Zero Tolerance for Indicted Democrats

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    Bob Fertik
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Barack Obama is still 39 days away from being sworn in as President, but Republicans are already attacking him because he comes from the same state as discredited Democratic Governor Rod Blagojevich. Isn't that incredible?

George Bush came from the same state as corrupt Republican Majority Leader Tom DeLay, but DeLay's corruption was never held against Bush. Once again we're back to the "Clinton Rules" - Democratic presidents are presumed guilty of every possible crime, no matter how bogus (i.e. Whitewater), while Republican presidents are presumed innocent of every possible crime, no matter how profound (i.e. Iraq War lies). (You can see the brand new "Obama Rules" in action at MSNBC, AP, Politico, etc.)

Since Election Day, Republicans have been casting about for their comeback strategy. It's obvious they will return to the strategy they used so successfully against President Clinton: painting Democrats as corrupt. Never mind George Bush, Jack Abramoff, and Ted Stevens; that will all be conveniently forgotten in time for the 2010 election so Republicans can play offense on corruption.

So how can Barack Obama and the Democratic Party win the high ground on corruption? Here's a simple proposal: the Democratic Party at all levels should adopt a zero-tolerance rule for federal indictments. Specifically, any elected or appointed Democrat who is indicted by a federal prosecutor should be called upon to resign immediately and should be disqualified from receiving party funds for the next election.

If that rule was in place now, Democratic leaders - including Barack Obama - could officially call on Blago to resign immediately, and back up that demand with a promise that he will get no party money in 2010. If that rule was in place when Rep. Bill Jefferson (D-LA) was indicted, it's extremely unlikely Democrats would have lost his seat this week.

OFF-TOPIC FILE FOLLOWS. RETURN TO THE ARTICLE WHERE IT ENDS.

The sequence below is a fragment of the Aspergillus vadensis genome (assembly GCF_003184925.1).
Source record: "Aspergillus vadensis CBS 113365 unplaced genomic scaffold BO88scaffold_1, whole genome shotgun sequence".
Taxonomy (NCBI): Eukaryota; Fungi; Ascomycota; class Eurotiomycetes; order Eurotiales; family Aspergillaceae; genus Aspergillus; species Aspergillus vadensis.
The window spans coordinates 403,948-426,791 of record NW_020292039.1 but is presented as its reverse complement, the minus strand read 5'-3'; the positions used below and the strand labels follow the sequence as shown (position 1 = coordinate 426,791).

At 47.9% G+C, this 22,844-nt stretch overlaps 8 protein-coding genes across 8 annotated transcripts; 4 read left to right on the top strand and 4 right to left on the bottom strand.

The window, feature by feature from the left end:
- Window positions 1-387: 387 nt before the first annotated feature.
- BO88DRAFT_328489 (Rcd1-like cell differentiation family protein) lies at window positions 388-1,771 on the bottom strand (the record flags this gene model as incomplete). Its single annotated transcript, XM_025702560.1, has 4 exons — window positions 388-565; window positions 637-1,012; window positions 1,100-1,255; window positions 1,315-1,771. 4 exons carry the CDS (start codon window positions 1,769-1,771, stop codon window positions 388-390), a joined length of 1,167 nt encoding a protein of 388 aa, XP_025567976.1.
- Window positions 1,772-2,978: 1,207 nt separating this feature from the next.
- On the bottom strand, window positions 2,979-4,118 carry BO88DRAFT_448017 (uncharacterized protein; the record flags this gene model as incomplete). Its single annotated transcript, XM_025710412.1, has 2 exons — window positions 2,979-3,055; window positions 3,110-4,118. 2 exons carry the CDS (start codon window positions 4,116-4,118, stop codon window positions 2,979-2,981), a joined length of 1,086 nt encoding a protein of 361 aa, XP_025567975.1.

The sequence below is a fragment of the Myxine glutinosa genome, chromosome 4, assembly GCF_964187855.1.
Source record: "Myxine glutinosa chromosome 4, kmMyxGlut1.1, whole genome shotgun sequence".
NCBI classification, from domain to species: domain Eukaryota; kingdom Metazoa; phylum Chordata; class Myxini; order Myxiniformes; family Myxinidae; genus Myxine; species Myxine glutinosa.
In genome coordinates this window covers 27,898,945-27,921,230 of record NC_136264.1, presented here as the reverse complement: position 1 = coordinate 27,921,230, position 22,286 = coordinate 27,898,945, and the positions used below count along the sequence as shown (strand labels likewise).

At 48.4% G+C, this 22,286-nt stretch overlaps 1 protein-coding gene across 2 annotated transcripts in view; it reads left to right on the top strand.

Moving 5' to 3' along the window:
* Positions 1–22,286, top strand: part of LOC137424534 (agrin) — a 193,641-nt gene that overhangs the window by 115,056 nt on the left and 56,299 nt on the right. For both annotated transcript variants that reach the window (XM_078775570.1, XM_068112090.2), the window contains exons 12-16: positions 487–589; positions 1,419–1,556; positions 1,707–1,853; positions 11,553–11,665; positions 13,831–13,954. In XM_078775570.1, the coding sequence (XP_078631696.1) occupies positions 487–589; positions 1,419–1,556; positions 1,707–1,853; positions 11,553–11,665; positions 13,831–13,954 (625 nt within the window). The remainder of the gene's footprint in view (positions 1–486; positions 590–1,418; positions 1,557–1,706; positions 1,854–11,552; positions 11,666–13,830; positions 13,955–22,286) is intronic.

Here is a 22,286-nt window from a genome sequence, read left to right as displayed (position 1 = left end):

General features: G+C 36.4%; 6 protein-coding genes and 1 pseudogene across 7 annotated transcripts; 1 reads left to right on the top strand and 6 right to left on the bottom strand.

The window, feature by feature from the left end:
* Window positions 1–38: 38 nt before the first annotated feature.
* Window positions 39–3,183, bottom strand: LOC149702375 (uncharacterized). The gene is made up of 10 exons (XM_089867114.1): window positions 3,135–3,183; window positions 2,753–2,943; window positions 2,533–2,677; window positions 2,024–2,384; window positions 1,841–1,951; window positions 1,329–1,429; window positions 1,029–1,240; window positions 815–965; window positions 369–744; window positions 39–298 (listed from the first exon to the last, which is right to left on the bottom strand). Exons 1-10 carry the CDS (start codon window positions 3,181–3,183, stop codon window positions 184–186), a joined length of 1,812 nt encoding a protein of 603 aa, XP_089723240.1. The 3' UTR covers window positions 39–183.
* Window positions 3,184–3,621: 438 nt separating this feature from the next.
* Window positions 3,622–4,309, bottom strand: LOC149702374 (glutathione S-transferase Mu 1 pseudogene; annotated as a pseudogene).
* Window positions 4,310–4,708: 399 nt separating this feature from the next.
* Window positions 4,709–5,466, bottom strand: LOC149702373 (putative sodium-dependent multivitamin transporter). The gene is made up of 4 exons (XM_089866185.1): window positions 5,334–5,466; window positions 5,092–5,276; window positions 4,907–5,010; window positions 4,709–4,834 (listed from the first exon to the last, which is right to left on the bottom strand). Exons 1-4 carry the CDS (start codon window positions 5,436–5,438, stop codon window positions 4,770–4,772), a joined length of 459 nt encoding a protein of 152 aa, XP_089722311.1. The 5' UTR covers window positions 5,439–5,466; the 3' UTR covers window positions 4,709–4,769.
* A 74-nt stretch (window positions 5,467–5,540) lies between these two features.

It would be great to make resignation mandatory, but the Democratic Party has no legal enforcement power over elected officials - Howard Dean (or the Illinois Democratic chair) cannot take the Illinois governorship away from Rod Blagojevich. But the Democratic Party (both national and state) can deny him party-controlled funds for his reelection campaign. Democratic donors would be grateful, since money spent on indicted incumbents is usually goes right down the drain.

What are the drawbacks to this idea? The main one is the presumption of innocence: just because Blago has been indicted doesn't mean he's guilty. An even more extreme example is former Alabama Governor Don Siegelman, who was indicted, convicted and jailed - but is now waging a vigorous appeal because his indictment was a corrupt partisan act by Republican prosecutors who conspired with Karl Rove.

Still, corrupt federal prosecutions are relatively rare and should disappear on January 20 when all Rove-appointed prosecutors resign (or get the boot) and are replaced by ethically-vetted Democrats. These rare cases should not be used to shoot down a proposal whose benefits greatly outweigh its costs.

Moreover, the proposal is carefully worded to say the indicted Democrat should resign. If the Democrat believes the indictment is fraudulent, (s)he can refuse to resign and wage a vigorous publicity campaign to discredit it.

Politics is first and foremost about perceptions. An indicted politician may be presumed innocent in the eyes of the law, but most of the time is presumed guilty in the eyes of the voters. And voters are pretty good at distinguishing real indictments from bogus ones - and getting even better thanks to the great investigatory work of blogosphere. Every Democratic leader understands the difference, so the Democratic Party should take the high road and establish a zero-tolerance rule for indicted Democrats.